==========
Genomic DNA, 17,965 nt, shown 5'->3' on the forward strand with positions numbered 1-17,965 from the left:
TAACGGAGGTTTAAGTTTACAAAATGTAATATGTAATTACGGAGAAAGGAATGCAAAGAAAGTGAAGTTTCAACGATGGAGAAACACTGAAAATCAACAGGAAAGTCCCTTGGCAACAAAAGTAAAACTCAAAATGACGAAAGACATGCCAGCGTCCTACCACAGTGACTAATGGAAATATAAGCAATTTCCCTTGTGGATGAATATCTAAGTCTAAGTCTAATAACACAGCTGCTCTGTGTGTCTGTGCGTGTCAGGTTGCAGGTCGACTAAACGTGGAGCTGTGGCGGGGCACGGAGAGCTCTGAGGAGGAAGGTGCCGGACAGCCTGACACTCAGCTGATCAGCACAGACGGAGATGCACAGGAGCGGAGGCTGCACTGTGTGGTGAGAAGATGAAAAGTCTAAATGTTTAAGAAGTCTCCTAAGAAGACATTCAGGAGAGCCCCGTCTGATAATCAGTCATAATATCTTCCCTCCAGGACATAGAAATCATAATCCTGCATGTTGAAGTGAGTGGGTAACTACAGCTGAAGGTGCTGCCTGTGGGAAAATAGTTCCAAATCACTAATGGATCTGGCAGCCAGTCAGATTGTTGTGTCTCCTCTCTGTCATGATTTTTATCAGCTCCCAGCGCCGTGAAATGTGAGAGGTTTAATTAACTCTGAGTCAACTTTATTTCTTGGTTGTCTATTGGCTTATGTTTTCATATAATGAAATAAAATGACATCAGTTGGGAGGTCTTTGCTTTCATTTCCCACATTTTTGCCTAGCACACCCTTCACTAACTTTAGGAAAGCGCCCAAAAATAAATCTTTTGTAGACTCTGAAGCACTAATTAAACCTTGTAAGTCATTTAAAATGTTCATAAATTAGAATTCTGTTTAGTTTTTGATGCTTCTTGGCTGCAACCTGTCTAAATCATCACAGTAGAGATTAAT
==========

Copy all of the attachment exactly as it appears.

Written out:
Genomic DNA, 17,965 nt, shown 5'->3' on the forward strand with positions numbered 1-17,965 from the left:
TAACGGAGGTTTAAGTTTACAAAATGTAATATGTAATTACGGAGAAAGGAATGCAAAGAAAGTGAAGTTTCAACGATGGAGAAACACTGAAAATCAACAGGAAAGTCCCTTGGCAACAAAAGTAAAACTCAAAATGACGAAAGACATGCCAGCGTCCTACCACAGTGACTAATGGAAATATAAGCAATTTCCCTTGTGGATGAATATCTAAGTCTAAGTCTAATAACACAGCTGCTCTGTGTGTCTGTGCGTGTCAGGTTGCAGGTCGACTAAACGTGGAGCTGTGGCGGGGCACGGAGAGCTCTGAGGAGGAAGGTGCCGGACAGCCTGACACTCAGCTGATCAGCACAGACGGAGATGCACAGGAGCGGAGGCTGCACTGTGTGGTGAGAAGATGAAAAGTCTAAATGTTTAAGAAGTCTCCTAAGAAGACATTCAGGAGAGCCCCGTCTGATAATCAGTCATAATATCTTCCCTCCAGGACATAGAAATCATAATCCTGCATGTTGAAGTGAGTGGGTAACTACAGCTGAAGGTGCTGCCTGTGGGAAAATAGTTCCAAATCACTAATGGATCTGGCAGCCAGTCAGATTGTTGTGTCTCCTCTCTGTCATGATTTTTATCAGCTCCCAGCGCCGTGAAATGTGAGAGGTTTAATTAACTCTGAGTCAACTTTATTTCTTGGTTGTCTATTGGCTTATGTTTTCATATAATGAAATAAAATGACATCAGTTGGGAGGTCTTTGCTTTCATTTCCCACATTTTTGCCTAGCACACCCTTCACTAACTTTAGGAAAGCGCCCAAAAATAAATCTTTTGTAGACTCTGAAGCACTAATTAAACCTTGTAAGTCATTTAAAATGTTCATAAATTAGAATTCTGTTTAGTTTTTGATGCTTCTTGGCTGCAACCTGTCTAAATCATCACAGTAGAGATTAAT